Yesterday, there was a report released by her office about the situation in Ukraine. Obviously, she talked about the Malaysia Airlines incident, although it’s worth noting that it happened after the report was completed.

“”The horrendous shooting down of the Malaysian Airlines plane on 17 July came just after the cut-off date of this report,” Pillay said. “This violation of international law, given the prevailing circumstances, may amount to a war crime. It is imperative that a prompt, thorough, effective, independent and impartial investigation be conducted into this event.””

A war crime is serious business – no doubt. She is definitely one of the people who should be able to identify one. With that in mind, why did she say “may amount to a war crime”? Lets look at the definition – provided by the International Criminal Court (first seen on the Red Cross website).

“”…serious violations of the laws and customs applicable in international armed conflict” and “serious violations of the laws and customs applicable in an armed conflict not of an international character””

Conflict between multiple countries led to this? Yes. Is shooting down a plane frowned upon? Yes. Is the action not considered ‘part of a good character’? Yes. So, yeah, it’s definitely a war crime.

Maybe it’s because she thinks that what has been reported so far isn’t enough to convict anyone. Certainly, there has definitely been restricted access to the crash site and delays with the black box. Even though she seems hesitant about making concrete accusations in public, I’m sure she thinks the Russian-supported rebels are to blame. Even though it was supposedly a mistake, the firing of missiles on civilian aircraft is a no-no – a no-no that caused a tragic loss of life.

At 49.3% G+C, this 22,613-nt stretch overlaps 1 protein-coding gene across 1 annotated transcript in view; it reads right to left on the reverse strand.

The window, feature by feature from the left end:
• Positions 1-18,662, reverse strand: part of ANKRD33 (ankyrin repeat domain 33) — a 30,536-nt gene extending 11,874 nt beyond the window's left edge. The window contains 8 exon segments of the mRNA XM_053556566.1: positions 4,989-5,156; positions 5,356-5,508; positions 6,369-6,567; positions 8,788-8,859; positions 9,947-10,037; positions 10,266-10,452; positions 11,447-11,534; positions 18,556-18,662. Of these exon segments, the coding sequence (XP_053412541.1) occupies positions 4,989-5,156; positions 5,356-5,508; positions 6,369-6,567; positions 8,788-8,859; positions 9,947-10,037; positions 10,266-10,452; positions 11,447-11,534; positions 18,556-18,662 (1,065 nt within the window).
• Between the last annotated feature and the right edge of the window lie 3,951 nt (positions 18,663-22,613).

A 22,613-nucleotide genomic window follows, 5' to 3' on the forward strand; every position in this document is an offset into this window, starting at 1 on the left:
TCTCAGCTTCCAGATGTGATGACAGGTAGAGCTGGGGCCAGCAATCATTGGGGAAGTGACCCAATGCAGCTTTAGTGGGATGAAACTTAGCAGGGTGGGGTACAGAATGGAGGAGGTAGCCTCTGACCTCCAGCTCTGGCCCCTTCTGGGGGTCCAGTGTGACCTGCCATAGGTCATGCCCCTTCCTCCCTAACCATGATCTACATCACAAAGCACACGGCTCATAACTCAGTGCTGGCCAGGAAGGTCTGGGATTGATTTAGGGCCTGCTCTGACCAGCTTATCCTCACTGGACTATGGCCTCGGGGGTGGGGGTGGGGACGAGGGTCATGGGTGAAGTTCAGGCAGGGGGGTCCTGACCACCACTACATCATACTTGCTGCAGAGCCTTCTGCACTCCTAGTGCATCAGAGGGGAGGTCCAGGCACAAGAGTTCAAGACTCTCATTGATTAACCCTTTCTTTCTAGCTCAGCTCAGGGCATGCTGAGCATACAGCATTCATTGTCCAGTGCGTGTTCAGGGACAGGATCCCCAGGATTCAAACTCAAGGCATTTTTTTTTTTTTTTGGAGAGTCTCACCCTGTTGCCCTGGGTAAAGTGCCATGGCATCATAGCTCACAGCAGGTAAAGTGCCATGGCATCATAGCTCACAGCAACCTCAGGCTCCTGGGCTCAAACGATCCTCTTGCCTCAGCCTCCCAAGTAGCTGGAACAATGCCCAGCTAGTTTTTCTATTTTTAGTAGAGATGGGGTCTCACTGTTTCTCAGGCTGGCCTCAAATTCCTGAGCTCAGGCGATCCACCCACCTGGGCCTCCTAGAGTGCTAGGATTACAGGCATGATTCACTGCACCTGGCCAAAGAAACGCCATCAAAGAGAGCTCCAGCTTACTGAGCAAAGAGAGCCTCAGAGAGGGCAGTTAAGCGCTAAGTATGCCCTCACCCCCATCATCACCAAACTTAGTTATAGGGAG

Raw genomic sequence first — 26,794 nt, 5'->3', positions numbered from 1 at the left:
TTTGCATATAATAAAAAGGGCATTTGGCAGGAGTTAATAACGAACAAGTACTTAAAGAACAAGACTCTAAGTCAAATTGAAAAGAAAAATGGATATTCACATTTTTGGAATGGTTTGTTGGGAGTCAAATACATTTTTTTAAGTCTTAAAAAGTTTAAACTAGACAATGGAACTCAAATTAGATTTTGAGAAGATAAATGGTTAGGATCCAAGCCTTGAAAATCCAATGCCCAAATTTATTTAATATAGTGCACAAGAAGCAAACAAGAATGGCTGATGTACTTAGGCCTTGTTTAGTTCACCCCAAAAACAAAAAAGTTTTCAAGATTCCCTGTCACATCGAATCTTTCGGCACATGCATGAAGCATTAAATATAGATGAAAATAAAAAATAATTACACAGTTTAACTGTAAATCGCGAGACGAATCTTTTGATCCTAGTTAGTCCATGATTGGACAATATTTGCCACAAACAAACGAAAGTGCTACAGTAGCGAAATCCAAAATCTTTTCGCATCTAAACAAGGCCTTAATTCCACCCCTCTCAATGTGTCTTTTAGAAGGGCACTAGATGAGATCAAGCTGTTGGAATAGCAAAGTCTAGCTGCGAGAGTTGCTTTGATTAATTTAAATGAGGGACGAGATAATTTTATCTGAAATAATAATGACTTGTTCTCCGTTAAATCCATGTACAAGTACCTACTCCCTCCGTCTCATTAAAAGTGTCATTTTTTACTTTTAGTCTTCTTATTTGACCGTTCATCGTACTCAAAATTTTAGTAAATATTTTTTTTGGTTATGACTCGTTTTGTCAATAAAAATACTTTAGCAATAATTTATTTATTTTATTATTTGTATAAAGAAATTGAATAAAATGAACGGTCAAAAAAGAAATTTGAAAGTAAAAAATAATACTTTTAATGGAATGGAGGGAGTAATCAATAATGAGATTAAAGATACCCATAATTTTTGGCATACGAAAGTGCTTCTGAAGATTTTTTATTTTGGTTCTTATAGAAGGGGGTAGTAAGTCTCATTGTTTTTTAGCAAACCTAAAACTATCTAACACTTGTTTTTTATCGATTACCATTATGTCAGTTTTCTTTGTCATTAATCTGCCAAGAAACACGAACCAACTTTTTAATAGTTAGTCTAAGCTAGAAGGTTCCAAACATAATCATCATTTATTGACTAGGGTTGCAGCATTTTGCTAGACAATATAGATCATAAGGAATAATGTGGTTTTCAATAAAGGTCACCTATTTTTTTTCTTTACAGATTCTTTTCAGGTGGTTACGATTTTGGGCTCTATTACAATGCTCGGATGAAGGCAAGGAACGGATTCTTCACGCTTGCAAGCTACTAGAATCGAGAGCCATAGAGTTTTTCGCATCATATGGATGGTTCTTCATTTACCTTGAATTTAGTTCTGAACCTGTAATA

Finally…

I’m not the only one to criticise the reaction from Vladimir Putin and the Russian government. They clearly back the rebels, but I can understand why they don’t admit it. That would be admitting involvement in a terrible crime – or series of crimes.

Clearly, there are parties who want to take things further. According to the Independent, British lawyers are preparing a class action lawsuit directed at Putin – effectively suing him. This is being done on the behalf of the families of the victims. This in addition to the sanctions imposed by other countries as a result of the overall conflict – not just the plane crash. It’s obvious that any case such as this is going to take time and won’t be easy in any way. It’s also possible that the families won’t get what they want.

There is still no justice and no end. I assumed it would be like this and I also knew that it would be stating the obvious. It still needs to be said though. There is no easy road to justice in situations like these – not that there’s many which are exactly the same.

I’ll continue to report on any other major developments. I’m interested in anyone’s thoughts about these events. Also, if you have any questions, feel free to ask them. I’ll do my best to answer them.

So, what do you think?